The European Patent Office refused to grant a software patent on a method and system of authorisation of an access terminal rather than a user. Here are the practical takeaways of the decision T 0737/14 (Authorisation system / SECOREN) of 9.7.2019 of Technical Board of Appeal 3.5.01:
The invention concerns an authorisation system for authorising a transaction on an account.
The invention recognised that existing commercial outlets, which were equipped with terminals able to read card details, could be used for loading money onto a pre-paid card with little effort or expense.
In this new scenario, there was no need for the card owner to register themselves with the system handling the authorisation of the pre-paid cards. Instead, trust was established based on the access terminal being authorised to carry out such transactions.
As shown in Figure 7, there are three entities in this system: an access terminal 100, an account server 120, and an authorisation server 140. The access terminal sends a first transaction request 204 to the account server that forwards this, as the third transaction request 208, to the authorisation server. The access terminal also sends a second transaction request 206, including a terminal identifier, to the authorisation server. Based on the transaction data, the authorisation server determines whether the access terminal is authorised to enable the transaction, and sends the response 210 to the account server that carries out the transaction on the account.
Here is how the invention is defined in claim 1 of the sole request:
Is it patentable?
Although the invention concerns inter alia a business idea, claim 1 also includes technical means. Therefore, there was no discussion whether the claim 1 as a whole is patent-eligible.
During the proceedings, D1 was considered as the closest prior art. The key distinguishing feature from claim 1 over D1 was found to be:
- The authorisation server in claim 1 determined, based on access terminal identification data, whether the access terminal (rather than the user) was authorised to enable the transaction.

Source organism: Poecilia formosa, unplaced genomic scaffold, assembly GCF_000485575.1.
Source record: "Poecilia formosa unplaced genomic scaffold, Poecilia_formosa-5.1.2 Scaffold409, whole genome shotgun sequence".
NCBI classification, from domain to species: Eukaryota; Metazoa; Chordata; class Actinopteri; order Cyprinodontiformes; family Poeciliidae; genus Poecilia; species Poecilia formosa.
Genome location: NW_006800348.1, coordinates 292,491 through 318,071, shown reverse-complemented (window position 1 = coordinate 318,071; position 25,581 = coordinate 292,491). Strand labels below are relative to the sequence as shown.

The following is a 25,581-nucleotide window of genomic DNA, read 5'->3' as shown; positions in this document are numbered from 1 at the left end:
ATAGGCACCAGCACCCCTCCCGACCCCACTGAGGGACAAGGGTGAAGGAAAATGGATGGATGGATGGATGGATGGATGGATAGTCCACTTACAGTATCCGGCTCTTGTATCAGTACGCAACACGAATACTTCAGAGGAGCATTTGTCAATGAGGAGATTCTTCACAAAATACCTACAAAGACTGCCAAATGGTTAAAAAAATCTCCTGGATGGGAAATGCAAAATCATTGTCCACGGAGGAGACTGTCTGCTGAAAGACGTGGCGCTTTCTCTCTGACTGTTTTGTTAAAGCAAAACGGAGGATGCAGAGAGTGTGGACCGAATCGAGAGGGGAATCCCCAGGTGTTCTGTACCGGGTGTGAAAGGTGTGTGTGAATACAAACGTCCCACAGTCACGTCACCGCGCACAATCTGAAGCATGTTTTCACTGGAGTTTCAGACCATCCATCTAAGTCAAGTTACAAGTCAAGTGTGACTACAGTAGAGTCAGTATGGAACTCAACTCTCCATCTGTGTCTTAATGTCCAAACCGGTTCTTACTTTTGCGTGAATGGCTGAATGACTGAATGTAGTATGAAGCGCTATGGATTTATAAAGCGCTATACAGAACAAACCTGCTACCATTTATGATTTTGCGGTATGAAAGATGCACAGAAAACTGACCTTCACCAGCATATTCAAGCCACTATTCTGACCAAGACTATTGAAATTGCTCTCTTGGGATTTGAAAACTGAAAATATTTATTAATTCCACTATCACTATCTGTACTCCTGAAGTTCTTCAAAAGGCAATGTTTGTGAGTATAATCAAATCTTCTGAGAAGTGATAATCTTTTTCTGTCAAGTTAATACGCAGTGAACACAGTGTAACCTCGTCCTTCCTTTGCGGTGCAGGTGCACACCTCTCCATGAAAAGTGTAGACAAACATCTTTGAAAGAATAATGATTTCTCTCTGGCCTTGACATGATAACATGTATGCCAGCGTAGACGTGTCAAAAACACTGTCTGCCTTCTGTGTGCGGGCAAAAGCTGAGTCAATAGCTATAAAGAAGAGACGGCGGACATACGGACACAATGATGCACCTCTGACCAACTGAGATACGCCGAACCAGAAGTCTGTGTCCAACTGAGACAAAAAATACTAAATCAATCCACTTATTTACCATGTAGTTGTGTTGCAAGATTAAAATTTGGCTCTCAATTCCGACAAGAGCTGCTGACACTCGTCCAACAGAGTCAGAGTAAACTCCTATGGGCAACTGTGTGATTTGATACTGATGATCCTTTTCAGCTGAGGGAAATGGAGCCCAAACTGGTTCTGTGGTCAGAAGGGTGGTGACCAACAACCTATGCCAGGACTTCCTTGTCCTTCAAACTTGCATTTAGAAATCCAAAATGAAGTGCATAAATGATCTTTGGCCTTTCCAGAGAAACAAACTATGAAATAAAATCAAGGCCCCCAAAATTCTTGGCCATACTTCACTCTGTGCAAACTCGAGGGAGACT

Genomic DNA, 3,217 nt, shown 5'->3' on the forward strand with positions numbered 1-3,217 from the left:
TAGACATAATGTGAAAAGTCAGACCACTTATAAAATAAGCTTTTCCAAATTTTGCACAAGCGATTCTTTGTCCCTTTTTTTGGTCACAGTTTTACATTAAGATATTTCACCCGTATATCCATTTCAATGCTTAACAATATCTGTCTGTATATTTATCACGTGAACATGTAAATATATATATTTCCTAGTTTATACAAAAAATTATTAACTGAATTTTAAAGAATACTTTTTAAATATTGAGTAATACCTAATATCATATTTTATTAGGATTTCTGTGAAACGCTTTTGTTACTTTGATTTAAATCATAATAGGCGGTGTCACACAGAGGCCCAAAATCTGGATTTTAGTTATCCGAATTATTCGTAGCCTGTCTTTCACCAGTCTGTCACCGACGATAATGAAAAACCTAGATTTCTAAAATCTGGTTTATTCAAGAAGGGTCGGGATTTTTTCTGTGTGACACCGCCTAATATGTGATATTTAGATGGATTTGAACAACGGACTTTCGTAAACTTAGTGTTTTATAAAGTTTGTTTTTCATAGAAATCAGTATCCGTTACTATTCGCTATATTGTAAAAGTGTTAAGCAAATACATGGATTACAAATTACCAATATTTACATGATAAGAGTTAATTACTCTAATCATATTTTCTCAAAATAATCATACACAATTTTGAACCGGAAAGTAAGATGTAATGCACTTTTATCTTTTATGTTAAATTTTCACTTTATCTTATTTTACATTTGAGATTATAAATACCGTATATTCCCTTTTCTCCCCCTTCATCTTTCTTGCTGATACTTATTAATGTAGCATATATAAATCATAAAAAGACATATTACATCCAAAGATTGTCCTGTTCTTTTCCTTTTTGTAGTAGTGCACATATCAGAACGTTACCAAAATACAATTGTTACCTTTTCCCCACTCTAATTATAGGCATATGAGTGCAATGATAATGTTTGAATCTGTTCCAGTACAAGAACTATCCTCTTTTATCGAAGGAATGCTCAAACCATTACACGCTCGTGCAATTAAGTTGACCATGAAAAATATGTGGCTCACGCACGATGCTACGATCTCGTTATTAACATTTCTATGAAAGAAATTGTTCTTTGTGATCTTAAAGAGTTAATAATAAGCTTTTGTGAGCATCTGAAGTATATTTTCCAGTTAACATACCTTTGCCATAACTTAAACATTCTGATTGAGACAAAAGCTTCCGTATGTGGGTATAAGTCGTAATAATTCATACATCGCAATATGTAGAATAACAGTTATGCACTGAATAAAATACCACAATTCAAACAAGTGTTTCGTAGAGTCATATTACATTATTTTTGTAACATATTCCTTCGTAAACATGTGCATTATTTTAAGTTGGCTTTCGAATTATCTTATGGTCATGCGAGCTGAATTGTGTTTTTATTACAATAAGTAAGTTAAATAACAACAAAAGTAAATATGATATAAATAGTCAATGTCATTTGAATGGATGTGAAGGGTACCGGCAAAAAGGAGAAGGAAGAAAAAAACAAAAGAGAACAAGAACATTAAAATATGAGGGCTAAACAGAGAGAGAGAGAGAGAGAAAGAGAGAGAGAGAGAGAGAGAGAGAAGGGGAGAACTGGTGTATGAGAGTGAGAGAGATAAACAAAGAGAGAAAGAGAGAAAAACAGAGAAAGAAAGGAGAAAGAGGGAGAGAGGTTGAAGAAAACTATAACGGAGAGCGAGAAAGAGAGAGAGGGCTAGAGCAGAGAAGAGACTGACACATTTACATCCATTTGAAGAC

The examining division argued that the identification of the access terminal rather than the user was a well known alternative available to the skilled person, and that the choice was “governed by business constraints”.
The assessment of the examining division was found not convincing by the Board:
2.6 The examining division did not say what the business constraints were. That is unfortunate, because the business constraints are key in this case. The Board does not see any technical reason, given the on-line purchasing scenario in D1, why the skilled person would have identified the access terminal…
The Board took a further analysis of the underlying transaction scenario in the invention:
4.1 The Board takes the view that the pre-paid scenario, including the relationship between the point-of-sale/agent, the credit card issuer/processor, and the third party, is a business idea. According to decision T 641/00 – Two identities/COMVIK, this type of subject-matter cannot contribute to inventive step. Instead, as mentioned above, it is considered to be part of the problem that the skilled person has to solve.
4.2 In the Board’s view this case is a good example of why the proper application of the COMVIK approach requires a thorough analysis of the business constraints when formulating the problem to be solved before investigating what the skilled person would have done to solve it. …
4.3 …, the skilled person should have been given the problem of implementing a business model on the conventional transaction processing system, as exemplified in D1, in which the third party carries the financial risk and needs to safeguard itself from fraud and recover the funds from the agent. The skilled person would have assigned the necessary technical means, namely an access terminal at the side of the agent, an account server at the side of the credit card issuer/processor, and an authorisation server that carries out the task of the third party. The functions performed by those entities in claim 1 follow directly from the business scenario. Since the third party needs to safeguard itself, rather than the agent, from fraud, the skilled person would realise that the third party has to authorise the agent. Performing the authorisation based on the terminal identifier of the access terminal would have been an obvious implementation.
In the end, the Board concluded that claim 1 lacks an inventive step over D1. The appeal was thus dismissed and the patent application was finally refused.
You can read the whole decision here: T 0737/14 (Authorisation system / SECOREN) of 9.7.2019.
Maggie is a German and European patent attorney at BARDEHLE PAGENBERG. Her technical background is Mechanical Engineering and Computer Science.